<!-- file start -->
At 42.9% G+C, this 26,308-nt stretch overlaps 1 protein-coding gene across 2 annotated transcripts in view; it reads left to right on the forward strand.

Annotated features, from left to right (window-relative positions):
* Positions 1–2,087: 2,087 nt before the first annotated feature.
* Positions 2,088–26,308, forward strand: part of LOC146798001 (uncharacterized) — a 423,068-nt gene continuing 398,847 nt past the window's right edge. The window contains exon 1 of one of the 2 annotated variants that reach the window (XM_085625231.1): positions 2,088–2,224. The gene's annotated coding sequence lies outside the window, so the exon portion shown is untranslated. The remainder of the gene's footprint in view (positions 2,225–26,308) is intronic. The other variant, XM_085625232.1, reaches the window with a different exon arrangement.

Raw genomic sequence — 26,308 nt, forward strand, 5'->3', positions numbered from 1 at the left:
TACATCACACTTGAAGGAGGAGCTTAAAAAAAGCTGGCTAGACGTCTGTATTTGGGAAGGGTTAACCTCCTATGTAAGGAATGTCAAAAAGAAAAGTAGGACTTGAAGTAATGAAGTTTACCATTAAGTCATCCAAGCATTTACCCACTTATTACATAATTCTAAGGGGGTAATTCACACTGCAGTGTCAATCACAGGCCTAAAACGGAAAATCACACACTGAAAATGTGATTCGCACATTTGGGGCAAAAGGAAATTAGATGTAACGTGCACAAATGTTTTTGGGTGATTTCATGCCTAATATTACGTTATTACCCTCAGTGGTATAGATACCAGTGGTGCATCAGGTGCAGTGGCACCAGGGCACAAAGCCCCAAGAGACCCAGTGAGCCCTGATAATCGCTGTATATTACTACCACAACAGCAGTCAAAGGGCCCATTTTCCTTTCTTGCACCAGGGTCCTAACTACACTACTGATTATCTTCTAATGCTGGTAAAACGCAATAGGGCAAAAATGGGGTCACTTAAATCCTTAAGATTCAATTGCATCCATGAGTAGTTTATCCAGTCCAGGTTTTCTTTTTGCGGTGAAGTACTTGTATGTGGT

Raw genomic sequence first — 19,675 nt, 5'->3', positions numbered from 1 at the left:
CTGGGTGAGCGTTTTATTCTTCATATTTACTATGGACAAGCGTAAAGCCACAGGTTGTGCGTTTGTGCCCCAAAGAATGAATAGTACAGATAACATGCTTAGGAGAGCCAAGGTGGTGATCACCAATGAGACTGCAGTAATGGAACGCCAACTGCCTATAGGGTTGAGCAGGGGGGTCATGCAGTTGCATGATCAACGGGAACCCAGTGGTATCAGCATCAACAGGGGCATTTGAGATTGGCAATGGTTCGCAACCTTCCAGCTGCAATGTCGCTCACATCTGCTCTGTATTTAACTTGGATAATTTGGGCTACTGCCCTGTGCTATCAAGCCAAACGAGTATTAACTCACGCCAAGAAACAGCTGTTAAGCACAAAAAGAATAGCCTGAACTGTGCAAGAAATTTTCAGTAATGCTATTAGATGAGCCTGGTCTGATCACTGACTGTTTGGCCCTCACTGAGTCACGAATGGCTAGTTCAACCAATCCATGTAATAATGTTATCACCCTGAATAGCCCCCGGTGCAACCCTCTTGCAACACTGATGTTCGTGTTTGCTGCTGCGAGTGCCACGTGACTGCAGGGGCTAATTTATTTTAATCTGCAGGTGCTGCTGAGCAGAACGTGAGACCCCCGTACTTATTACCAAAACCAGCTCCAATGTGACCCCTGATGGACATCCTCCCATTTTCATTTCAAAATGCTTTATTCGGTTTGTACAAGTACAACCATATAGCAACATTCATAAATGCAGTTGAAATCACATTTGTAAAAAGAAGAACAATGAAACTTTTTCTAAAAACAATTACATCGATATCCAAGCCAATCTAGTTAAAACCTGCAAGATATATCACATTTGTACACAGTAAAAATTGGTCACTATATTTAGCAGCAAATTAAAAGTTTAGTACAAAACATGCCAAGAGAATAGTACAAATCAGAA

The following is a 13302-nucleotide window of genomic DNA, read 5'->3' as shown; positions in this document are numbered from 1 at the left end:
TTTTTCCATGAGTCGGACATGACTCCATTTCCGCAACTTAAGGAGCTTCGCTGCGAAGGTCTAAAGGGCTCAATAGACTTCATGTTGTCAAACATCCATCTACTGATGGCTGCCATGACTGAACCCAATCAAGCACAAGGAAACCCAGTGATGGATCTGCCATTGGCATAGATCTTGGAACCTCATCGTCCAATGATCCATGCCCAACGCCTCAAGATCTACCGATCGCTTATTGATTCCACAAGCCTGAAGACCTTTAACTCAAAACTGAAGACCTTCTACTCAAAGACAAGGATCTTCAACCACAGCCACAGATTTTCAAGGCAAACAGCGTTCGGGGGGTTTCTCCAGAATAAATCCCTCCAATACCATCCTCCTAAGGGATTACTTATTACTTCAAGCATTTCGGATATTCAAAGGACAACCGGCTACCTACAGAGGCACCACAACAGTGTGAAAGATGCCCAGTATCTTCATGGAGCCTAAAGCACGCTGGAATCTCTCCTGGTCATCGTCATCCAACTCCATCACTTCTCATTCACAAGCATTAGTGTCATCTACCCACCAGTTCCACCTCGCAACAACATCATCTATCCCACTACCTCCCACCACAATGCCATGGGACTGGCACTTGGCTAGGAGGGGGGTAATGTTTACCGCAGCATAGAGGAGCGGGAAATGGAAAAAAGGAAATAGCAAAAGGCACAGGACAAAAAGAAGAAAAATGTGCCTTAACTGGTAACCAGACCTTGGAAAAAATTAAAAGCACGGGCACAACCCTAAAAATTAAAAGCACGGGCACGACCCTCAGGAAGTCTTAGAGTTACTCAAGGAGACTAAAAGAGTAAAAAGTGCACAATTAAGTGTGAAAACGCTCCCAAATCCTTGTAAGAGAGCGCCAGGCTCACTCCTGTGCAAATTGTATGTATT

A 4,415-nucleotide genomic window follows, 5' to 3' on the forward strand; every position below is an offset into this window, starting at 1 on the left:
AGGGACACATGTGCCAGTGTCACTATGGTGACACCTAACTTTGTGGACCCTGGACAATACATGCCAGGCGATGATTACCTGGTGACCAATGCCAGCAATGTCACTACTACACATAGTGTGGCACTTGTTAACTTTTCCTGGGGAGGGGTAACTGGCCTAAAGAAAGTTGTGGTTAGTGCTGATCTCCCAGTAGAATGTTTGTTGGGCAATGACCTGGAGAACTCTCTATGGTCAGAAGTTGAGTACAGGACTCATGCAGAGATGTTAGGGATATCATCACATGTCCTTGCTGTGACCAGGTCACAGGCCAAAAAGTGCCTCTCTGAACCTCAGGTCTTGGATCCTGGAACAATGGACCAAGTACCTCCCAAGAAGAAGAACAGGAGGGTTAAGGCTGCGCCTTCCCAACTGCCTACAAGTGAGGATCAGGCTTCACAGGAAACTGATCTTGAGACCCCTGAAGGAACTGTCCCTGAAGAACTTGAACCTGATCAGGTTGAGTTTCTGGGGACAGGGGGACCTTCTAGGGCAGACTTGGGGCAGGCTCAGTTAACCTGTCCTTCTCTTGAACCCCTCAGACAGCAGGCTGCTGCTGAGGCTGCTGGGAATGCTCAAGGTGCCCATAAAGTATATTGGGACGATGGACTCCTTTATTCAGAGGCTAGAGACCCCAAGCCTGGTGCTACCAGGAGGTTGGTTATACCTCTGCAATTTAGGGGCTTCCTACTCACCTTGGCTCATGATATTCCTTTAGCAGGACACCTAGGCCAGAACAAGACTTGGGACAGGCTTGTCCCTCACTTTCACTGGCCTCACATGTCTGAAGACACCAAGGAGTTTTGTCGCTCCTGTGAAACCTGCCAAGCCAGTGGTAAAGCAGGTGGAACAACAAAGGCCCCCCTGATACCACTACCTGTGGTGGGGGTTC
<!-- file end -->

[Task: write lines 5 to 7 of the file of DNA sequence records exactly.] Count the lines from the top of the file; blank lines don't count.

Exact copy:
Raw genomic sequence — 26,308 nt, forward strand, 5'->3', positions numbered from 1 at the left:
TACATCACACTTGAAGGAGGAGCTTAAAAAAAGCTGGCTAGACGTCTGTATTTGGGAAGGGTTAACCTCCTATGTAAGGAATGTCAAAAAGAAAAGTAGGACTTGAAGTAATGAAGTTTACCATTAAGTCATCCAAGCATTTACCCACTTATTACATAATTCTAAGGGGGTAATTCACACTGCAGTGTCAATCACAGGCCTAAAACGGAAAATCACACACTGAAAATGTGATTCGCACATTTGGGGCAAAAGGAAATTAGATGTAACGTGCACAAATGTTTTTGGGTGATTTCATGCCTAATATTACGTTATTACCCTCAGTGGTATAGATACCAGTGGTGCATCAGGTGCAGTGGCACCAGGGCACAAAGCCCCAAGAGACCCAGTGAGCCCTGATAATCGCTGTATATTACTACCACAACAGCAGTCAAAGGGCCCATTTTCCTTTCTTGCACCAGGGTCCTAACTACACTACTGATTATCTTCTAATGCTGGTAAAACGCAATAGGGCAAAAATGGGGTCACTTAAATCCTTAAGATTCAATTGCATCCATGAGTAGTTTATCCAGTCCAGGTTTTCTTTTTGCGGTGAAGTACTTGTATGTGGT

Raw genomic sequence first — 19,675 nt, 5'->3', positions numbered from 1 at the left: